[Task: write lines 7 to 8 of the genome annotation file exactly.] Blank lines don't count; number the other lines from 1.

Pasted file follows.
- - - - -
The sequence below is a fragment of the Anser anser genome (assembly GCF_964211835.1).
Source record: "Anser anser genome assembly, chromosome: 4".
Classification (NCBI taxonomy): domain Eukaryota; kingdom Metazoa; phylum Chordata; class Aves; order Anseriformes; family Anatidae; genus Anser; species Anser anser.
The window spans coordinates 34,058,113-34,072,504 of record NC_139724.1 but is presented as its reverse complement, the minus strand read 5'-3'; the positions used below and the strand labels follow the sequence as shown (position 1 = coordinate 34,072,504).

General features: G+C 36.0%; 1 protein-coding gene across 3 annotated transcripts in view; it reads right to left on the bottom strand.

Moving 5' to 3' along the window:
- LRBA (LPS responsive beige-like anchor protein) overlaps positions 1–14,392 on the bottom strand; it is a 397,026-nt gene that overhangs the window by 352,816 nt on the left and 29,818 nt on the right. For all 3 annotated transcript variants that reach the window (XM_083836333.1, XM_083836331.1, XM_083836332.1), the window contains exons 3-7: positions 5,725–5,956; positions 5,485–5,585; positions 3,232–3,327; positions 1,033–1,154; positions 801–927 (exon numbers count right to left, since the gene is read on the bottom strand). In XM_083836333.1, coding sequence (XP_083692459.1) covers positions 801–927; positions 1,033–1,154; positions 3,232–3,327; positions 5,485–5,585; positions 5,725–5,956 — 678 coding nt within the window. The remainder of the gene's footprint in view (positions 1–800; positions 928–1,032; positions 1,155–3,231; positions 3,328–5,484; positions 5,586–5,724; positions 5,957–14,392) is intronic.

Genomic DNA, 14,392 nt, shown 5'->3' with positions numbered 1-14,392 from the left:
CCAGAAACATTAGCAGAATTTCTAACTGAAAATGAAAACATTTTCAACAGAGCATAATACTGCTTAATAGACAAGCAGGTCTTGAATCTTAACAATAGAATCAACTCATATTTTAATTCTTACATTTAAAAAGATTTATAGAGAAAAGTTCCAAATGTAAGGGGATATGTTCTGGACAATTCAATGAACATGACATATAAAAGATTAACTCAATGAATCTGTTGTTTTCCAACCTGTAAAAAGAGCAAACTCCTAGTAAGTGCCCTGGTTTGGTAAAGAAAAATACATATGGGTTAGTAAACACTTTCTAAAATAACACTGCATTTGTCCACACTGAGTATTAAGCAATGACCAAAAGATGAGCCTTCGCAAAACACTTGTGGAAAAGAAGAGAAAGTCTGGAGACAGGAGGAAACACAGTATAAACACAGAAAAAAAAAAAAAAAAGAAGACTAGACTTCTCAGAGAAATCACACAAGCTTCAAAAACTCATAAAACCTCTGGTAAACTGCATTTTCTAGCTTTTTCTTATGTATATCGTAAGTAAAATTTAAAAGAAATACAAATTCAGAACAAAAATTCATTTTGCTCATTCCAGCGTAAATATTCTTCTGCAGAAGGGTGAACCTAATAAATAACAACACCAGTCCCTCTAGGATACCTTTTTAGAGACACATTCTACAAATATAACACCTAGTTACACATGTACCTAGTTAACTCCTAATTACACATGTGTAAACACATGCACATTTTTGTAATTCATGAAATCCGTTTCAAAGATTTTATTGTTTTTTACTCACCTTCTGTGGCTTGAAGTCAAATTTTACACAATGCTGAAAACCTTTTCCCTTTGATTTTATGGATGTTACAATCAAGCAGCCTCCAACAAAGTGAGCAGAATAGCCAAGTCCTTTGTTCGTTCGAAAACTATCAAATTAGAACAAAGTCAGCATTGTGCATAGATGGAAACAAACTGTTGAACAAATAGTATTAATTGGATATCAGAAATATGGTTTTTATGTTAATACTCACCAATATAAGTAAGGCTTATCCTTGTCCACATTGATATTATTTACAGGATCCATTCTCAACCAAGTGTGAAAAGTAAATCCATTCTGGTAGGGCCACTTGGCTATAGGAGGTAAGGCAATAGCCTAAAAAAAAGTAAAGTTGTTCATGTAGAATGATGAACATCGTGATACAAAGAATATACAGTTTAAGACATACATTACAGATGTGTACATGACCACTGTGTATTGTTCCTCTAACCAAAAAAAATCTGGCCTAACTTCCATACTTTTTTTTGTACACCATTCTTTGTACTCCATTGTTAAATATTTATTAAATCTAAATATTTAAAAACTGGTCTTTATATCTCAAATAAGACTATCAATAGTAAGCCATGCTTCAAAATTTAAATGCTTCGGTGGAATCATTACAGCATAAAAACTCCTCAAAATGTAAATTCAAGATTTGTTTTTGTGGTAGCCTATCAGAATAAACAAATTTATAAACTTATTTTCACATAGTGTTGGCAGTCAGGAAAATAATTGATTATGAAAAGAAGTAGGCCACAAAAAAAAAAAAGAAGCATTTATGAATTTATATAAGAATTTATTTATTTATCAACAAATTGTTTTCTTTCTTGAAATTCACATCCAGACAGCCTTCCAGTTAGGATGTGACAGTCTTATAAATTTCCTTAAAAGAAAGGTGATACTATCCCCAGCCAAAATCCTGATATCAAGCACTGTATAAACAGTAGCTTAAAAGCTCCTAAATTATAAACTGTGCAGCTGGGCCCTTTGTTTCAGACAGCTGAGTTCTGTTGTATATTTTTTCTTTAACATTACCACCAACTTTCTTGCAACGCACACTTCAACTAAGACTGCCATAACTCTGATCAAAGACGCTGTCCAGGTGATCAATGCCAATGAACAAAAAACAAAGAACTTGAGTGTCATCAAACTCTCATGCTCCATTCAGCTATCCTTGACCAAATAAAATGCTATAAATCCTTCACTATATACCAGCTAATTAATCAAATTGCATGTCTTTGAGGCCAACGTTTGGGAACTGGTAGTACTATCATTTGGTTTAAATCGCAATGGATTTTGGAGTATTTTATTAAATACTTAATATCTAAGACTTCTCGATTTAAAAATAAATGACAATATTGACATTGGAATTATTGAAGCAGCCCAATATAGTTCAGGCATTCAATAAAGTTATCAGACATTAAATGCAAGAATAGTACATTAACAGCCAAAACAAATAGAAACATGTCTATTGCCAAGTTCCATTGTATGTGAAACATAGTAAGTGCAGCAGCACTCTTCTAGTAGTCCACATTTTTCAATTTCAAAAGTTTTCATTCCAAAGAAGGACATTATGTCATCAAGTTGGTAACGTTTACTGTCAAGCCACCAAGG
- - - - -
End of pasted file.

- LRBA (LPS responsive beige-like anchor protein) overlaps positions 1–14,392 on the bottom strand; it is a 397,026-nt gene that overhangs the window by 352,816 nt on the left and 29,818 nt on the right. For all 3 annotated transcript variants that reach the window (XM_083836333.1, XM_083836331.1, XM_083836332.1), the window contains exons 3-7: positions 5,725–5,956; positions 5,485–5,585; positions 3,232–3,327; positions 1,033–1,154; positions 801–927 (exon numbers count right to left, since the gene is read on the bottom strand). In XM_083836333.1, coding sequence (XP_083692459.1) covers positions 801–927; positions 1,033–1,154; positions 3,232–3,327; positions 5,485–5,585; positions 5,725–5,956 — 678 coding nt within the window. The remainder of the gene's footprint in view (positions 1–800; positions 928–1,032; positions 1,155–3,231; positions 3,328–5,484; positions 5,586–5,724; positions 5,957–14,392) is intronic.

Genomic DNA, 14,392 nt, shown 5'->3' with positions numbered 1-14,392 from the left: